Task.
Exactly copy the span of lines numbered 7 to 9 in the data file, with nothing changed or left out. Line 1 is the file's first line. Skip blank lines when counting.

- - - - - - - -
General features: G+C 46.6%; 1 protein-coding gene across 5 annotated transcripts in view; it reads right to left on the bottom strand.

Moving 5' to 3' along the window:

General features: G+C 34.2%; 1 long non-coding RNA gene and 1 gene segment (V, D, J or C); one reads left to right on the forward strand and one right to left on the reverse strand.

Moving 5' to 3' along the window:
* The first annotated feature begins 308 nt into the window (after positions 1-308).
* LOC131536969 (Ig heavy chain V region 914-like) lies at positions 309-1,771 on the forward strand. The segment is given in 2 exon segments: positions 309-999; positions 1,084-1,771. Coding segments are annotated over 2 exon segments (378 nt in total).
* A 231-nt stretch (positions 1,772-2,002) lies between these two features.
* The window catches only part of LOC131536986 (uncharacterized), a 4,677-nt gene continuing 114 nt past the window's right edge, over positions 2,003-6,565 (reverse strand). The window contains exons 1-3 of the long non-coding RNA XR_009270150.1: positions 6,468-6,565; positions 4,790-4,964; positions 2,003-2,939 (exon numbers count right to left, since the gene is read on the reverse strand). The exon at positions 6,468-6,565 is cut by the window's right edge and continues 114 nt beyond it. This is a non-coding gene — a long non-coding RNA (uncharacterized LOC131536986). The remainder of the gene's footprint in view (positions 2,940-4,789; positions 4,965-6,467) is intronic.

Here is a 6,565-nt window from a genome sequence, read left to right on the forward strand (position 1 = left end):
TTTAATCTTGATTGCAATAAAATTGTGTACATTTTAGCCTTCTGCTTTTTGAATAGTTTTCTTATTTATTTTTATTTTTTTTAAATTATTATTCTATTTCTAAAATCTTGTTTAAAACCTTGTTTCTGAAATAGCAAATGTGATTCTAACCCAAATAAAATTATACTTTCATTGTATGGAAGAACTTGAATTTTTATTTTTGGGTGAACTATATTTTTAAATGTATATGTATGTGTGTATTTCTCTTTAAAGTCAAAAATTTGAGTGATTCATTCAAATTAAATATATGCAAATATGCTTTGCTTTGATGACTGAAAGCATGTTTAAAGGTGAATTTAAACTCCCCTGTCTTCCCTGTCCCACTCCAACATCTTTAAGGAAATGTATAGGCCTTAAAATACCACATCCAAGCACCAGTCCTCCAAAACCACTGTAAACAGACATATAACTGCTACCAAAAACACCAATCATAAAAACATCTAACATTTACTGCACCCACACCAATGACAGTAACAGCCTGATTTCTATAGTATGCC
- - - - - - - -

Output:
* A 231-nt stretch (positions 1,772-2,002) lies between these two features.
* The window catches only part of LOC131536986 (uncharacterized), a 4,677-nt gene continuing 114 nt past the window's right edge, over positions 2,003-6,565 (reverse strand). The window contains exons 1-3 of the long non-coding RNA XR_009270150.1: positions 6,468-6,565; positions 4,790-4,964; positions 2,003-2,939 (exon numbers count right to left, since the gene is read on the reverse strand). The exon at positions 6,468-6,565 is cut by the window's right edge and continues 114 nt beyond it. This is a non-coding gene — a long non-coding RNA (uncharacterized LOC131536986). The remainder of the gene's footprint in view (positions 2,940-4,789; positions 4,965-6,467) is intronic.

Here is a 6,565-nt window from a genome sequence, read left to right on the forward strand (position 1 = left end):